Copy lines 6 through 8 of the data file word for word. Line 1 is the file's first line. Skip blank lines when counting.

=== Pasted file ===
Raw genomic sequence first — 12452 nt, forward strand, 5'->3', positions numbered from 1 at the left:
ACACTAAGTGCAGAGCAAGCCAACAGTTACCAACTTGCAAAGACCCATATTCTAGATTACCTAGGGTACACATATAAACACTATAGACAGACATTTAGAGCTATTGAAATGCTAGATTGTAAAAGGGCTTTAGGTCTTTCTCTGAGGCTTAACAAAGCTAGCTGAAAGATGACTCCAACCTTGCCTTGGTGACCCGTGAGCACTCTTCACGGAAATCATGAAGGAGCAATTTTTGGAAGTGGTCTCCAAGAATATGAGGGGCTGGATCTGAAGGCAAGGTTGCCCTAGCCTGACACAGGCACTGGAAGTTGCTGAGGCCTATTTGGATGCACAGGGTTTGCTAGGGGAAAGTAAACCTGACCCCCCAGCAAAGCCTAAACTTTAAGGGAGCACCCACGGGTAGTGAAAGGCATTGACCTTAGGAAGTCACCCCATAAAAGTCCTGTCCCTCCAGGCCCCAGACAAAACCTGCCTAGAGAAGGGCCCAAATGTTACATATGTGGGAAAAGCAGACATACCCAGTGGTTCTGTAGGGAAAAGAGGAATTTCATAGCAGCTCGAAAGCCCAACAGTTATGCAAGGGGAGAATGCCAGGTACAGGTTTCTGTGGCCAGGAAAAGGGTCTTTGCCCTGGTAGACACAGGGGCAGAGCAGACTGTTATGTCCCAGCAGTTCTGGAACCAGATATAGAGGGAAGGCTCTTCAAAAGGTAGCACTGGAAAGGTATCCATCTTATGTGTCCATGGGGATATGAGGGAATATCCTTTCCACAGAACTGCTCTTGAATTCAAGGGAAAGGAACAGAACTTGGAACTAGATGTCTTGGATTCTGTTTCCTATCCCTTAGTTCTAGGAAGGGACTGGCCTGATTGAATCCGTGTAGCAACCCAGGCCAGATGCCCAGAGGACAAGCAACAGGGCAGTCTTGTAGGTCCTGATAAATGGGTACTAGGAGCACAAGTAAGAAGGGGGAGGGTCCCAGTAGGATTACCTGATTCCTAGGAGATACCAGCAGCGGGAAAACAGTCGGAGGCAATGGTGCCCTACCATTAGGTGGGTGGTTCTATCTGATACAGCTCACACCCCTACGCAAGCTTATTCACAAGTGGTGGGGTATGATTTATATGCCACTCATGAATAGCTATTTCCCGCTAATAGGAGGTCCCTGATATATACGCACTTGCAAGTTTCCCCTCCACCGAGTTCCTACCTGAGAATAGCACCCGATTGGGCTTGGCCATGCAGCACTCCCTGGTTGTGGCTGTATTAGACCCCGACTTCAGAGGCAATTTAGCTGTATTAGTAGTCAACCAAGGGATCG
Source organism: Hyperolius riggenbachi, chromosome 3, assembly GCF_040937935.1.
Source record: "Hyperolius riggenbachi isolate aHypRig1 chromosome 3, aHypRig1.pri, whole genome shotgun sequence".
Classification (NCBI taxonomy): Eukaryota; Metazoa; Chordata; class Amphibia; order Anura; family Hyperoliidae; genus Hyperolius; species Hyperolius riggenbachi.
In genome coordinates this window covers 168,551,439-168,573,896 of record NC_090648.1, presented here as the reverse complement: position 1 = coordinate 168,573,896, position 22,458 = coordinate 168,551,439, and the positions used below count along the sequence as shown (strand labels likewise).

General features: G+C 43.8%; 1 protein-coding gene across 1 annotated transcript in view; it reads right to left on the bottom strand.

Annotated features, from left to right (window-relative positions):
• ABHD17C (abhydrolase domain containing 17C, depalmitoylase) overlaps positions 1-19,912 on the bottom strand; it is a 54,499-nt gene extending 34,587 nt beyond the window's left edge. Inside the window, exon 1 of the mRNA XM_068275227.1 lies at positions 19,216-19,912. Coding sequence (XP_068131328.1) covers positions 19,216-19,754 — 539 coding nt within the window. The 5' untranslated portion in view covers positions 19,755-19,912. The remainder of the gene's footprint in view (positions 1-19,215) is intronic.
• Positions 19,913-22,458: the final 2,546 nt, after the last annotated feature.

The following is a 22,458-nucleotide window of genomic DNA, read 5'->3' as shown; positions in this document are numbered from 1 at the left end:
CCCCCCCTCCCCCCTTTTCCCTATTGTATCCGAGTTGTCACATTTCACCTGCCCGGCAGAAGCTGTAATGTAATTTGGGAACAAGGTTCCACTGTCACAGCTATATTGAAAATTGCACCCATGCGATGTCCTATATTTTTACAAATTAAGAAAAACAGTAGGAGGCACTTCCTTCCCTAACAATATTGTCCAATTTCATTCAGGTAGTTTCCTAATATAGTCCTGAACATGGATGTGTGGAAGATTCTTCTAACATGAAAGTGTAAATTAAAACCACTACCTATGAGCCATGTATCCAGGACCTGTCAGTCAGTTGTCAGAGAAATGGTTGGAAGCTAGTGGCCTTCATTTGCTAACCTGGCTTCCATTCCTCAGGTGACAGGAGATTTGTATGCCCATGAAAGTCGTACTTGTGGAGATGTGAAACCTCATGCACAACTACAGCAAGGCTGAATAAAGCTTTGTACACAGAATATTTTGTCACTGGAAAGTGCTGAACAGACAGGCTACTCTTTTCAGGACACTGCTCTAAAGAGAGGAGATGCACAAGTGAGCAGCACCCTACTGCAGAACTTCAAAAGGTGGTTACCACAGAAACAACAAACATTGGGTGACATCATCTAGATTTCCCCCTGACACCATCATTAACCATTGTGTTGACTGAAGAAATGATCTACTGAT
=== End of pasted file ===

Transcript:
In genome coordinates this window covers 168,551,439-168,573,896 of record NC_090648.1, presented here as the reverse complement: position 1 = coordinate 168,573,896, position 22,458 = coordinate 168,551,439, and the positions used below count along the sequence as shown (strand labels likewise).

General features: G+C 43.8%; 1 protein-coding gene across 1 annotated transcript in view; it reads right to left on the bottom strand.

Annotated features, from left to right (window-relative positions):